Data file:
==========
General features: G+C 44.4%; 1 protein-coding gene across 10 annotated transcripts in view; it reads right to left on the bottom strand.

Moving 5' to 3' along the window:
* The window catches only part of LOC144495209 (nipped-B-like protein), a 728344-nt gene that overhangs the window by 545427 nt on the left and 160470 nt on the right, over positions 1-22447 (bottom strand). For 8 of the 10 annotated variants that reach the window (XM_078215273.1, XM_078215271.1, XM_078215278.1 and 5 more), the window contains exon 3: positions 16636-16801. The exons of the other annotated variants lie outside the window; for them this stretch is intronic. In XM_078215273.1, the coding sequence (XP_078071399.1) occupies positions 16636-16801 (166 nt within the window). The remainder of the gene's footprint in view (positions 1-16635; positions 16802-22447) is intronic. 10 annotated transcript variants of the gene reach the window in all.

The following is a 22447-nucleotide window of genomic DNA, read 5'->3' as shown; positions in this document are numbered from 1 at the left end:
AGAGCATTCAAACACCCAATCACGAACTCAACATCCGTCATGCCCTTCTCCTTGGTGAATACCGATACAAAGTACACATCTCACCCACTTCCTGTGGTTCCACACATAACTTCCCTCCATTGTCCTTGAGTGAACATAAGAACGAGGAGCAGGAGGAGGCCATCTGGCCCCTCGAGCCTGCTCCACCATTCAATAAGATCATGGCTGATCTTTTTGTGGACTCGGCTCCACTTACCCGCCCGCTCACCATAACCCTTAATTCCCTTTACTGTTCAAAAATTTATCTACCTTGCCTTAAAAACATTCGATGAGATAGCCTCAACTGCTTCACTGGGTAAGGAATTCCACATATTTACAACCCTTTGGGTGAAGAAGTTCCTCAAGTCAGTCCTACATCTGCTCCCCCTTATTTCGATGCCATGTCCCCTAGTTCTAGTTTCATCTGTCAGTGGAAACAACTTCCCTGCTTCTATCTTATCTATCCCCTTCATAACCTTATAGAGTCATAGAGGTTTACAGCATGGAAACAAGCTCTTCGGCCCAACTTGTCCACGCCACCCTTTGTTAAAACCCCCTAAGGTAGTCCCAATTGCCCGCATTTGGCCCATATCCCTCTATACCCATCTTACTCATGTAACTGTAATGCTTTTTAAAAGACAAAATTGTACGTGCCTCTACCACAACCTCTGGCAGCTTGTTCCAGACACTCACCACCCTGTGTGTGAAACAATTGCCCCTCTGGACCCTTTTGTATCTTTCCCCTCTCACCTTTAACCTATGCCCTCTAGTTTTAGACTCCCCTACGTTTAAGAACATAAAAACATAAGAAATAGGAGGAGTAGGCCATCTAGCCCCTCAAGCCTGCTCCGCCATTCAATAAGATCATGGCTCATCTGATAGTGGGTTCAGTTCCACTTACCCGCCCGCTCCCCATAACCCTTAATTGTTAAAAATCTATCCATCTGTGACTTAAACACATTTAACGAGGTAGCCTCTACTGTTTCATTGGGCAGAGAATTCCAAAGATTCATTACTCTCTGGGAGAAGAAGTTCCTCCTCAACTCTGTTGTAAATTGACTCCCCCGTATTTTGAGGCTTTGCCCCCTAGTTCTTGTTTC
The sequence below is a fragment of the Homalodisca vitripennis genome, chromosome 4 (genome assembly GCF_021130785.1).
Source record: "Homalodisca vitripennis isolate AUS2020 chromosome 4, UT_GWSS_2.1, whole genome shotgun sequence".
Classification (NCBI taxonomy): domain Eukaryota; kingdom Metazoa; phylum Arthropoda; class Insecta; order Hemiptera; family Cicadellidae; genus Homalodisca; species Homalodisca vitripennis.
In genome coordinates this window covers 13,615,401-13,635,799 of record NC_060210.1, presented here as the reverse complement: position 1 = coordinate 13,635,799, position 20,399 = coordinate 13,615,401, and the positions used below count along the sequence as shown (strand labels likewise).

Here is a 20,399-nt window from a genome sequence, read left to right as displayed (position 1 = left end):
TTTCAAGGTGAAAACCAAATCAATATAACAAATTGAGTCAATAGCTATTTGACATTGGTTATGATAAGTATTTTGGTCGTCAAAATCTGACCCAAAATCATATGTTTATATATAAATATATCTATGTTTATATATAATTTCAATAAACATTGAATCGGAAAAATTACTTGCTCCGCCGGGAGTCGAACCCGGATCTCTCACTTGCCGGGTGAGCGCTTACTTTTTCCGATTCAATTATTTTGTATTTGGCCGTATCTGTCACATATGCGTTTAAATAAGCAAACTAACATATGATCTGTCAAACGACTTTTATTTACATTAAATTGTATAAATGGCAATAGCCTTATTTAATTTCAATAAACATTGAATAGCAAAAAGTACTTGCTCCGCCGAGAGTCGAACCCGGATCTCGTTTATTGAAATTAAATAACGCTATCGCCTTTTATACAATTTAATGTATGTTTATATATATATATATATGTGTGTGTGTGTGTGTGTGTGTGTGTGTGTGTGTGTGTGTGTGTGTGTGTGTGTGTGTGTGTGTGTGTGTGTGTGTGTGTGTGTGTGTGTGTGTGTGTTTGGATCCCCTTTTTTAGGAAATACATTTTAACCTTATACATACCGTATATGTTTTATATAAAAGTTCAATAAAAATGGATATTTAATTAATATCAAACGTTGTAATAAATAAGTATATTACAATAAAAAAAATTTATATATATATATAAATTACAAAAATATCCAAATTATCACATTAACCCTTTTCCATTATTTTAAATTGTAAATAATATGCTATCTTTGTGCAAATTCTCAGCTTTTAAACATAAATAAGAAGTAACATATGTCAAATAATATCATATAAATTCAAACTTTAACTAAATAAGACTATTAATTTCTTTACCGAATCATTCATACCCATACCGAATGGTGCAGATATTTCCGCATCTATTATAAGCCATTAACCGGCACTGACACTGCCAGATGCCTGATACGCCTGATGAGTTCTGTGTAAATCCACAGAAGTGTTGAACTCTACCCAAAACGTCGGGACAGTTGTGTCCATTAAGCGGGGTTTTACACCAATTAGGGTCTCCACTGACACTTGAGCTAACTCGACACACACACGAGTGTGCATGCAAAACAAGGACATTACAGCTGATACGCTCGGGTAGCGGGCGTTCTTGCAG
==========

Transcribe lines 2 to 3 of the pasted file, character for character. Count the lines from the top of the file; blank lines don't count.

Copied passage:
Moving 5' to 3' along the window:
* The window catches only part of LOC144495209 (nipped-B-like protein), a 728344-nt gene that overhangs the window by 545427 nt on the left and 160470 nt on the right, over positions 1-22447 (bottom strand). For 8 of the 10 annotated variants that reach the window (XM_078215273.1, XM_078215271.1, XM_078215278.1 and 5 more), the window contains exon 3: positions 16636-16801. The exons of the other annotated variants lie outside the window; for them this stretch is intronic. In XM_078215273.1, the coding sequence (XP_078071399.1) occupies positions 16636-16801 (166 nt within the window). The remainder of the gene's footprint in view (positions 1-16635; positions 16802-22447) is intronic. 10 annotated transcript variants of the gene reach the window in all.